Fatlum Hajredini, a PhD candidate at the Graduate Center, CUNY, and in The City College of New York’s Division of Science, is one of more than 600 stellar next-generation scientists selected globally for the 70th Lindau Nobel Laureate Meeting in Lindau, Germany. But the unique get-together between some of the world’s most promising scientific minds and up to 70 Nobel Laureates in the natural sciences scheduled for June 28 – July 3, is now postponed to 2021 because of the COVID-19 pandemic. The new date for what the organizers term a “cross-generational and interdisciplinary exchange” is June 27 – July 2.
Hajredini, a bio-chemistry major, earned his ticket to Lindau after a highly competitive two-tier selection process. He emerged top of the class among his peers nominated by City College’s Division of Science and then submitted a successful application package to the organizers of the Lindau Meeting. The package included an essay, his CV, details of his research and records of his publications.
A Kosovo native who came to the United States in 2012, Hajredini’s interdisciplinary research at the City College Center for Discovery and Innovation (CDI) is on the interface of physics, chemistry and biology. He will discuss his research with compatriots and Nobel Laureates in Lindau next year.
“My work centers around understanding how a class of proteins, known as protein kinases, perform their function at the atomic level,” said Hajredini. “Protein kinases play key roles in proper cellular functions and malfunctioning of these proteins is commonly associated with the emergence of some of the most devastating diseases. Thus, understanding how these proteins perform their functions is key to developing strategies to treating these diseases.
“In assessing the bio-physical properties of protein kinases, we utilize a vast array of methods ranging from standard biochemical assays to advanced computer simulations. This requires some degree of expertise in most the basic sciences including biology, chemistry, physics, and information science. Thus, my work and training as a PhD candidate is truly interdisciplinary, which has made me the optimal candidate for the Lindau Nobel Laurate interdisciplinary meeting.”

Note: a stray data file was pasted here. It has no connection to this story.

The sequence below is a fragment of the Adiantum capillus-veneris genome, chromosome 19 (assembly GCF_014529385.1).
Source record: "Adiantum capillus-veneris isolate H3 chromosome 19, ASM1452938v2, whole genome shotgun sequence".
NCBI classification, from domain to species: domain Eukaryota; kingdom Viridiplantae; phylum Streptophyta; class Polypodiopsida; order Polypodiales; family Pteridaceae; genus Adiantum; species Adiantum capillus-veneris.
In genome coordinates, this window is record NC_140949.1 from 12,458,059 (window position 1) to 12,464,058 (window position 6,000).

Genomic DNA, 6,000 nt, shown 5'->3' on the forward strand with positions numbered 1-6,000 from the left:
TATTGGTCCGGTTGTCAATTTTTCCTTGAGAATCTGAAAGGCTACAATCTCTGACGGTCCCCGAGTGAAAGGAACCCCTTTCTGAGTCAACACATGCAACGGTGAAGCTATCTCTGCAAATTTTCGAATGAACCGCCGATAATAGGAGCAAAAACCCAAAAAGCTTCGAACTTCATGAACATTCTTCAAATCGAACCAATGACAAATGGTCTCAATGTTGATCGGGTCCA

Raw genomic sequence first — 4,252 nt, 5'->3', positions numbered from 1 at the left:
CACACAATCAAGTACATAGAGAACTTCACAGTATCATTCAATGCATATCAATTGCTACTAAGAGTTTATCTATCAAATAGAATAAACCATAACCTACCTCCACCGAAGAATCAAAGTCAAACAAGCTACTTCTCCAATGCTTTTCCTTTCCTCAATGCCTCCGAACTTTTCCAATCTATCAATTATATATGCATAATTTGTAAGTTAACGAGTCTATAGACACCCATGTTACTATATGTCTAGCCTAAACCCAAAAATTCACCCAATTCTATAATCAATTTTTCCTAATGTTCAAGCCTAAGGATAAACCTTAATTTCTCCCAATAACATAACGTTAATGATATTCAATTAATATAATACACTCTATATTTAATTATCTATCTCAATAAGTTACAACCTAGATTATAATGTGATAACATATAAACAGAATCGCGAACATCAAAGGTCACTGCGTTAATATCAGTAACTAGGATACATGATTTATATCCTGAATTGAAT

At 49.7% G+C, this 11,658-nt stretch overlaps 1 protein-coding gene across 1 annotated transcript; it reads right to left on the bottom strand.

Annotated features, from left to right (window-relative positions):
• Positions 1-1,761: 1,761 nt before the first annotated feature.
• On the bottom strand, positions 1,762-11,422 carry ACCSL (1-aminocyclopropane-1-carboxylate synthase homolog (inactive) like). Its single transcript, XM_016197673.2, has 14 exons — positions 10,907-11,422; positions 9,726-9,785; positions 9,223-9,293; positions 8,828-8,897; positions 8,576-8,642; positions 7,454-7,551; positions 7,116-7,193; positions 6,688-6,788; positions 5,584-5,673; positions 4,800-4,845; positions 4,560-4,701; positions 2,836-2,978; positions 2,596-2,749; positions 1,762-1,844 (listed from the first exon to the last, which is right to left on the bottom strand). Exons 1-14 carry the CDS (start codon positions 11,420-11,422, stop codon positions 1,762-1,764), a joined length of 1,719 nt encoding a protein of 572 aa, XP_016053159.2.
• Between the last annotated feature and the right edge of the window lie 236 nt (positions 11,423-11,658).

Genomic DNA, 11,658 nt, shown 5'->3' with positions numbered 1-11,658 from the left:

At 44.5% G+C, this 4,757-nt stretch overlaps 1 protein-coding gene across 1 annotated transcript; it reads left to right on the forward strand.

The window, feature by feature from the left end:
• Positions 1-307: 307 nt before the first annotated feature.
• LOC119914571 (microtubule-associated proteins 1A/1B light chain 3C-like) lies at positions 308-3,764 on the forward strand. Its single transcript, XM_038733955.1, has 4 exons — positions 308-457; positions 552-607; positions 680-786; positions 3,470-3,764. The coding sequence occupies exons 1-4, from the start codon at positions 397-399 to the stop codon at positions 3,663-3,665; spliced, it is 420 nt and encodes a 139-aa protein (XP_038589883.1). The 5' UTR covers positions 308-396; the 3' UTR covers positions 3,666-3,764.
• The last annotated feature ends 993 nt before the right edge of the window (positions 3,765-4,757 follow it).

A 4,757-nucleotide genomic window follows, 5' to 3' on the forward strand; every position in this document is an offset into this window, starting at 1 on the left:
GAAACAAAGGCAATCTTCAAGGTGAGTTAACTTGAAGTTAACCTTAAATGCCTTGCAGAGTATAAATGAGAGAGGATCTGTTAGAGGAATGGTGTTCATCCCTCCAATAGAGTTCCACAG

A resident of Hamilton Heights near City College, Hajredini earned his undergraduate degree in biology from CCNY. Ranajeet Ghose, professor of chemistry and biochemistry, is his mentor at the CDI.
About the Lindau Nobel Laureate Meetings
Since their foundation in 1951 the Lindau Nobel Laureate Meetings have developed into a unique international scientific forum. The annual Meetings provide an opportunity for an exchange between different generations, cultures and disciplines. The theme of the Lindau Meetings alternates between Physics, Chemistry or Physiology and Medicine – the three Nobel Prize scientific disciplines. Every five years an interdisciplinary Meeting takes place, while the Lindau Meeting on Economic Sciences is held every three years. Through the medium of various declarations (2015 on Climate Change, 1955 Against the Use of Nuclear Weapons) the scientists have repeatedly joined in the public debate with political appeals.
About the City College of New York
Since 1847, The City College of New York has provided a high-quality and affordable education to generations of New Yorkers in a wide variety of disciplines. CCNY embraces its position at the forefront of social change. It is ranked #1 by the Harvard-based Opportunity Insights out of 369 selective public colleges in the United States on the overall mobility index. This measure reflects both access and outcomes, representing the likelihood that a student at CCNY can move up two or more income quintiles. In addition, the Center for World University Rankings places CCNY in the top 1.2% of universities worldwide in terms of academic excellence. Labor analytics firm Emsi puts at $1.9 billion CCNY’s annual economic impact on the regional economy (5 boroughs and 5 adjacent counties) and quantifies the “for dollar” return on investment to students, taxpayers and society. At City College, more than 16,000 students pursue undergraduate and graduate degrees in eight schools and divisions, driven by significant funded research, creativity and scholarship. CCNY is as diverse, dynamic and visionary as New York City itself. View CCNY Media Kit.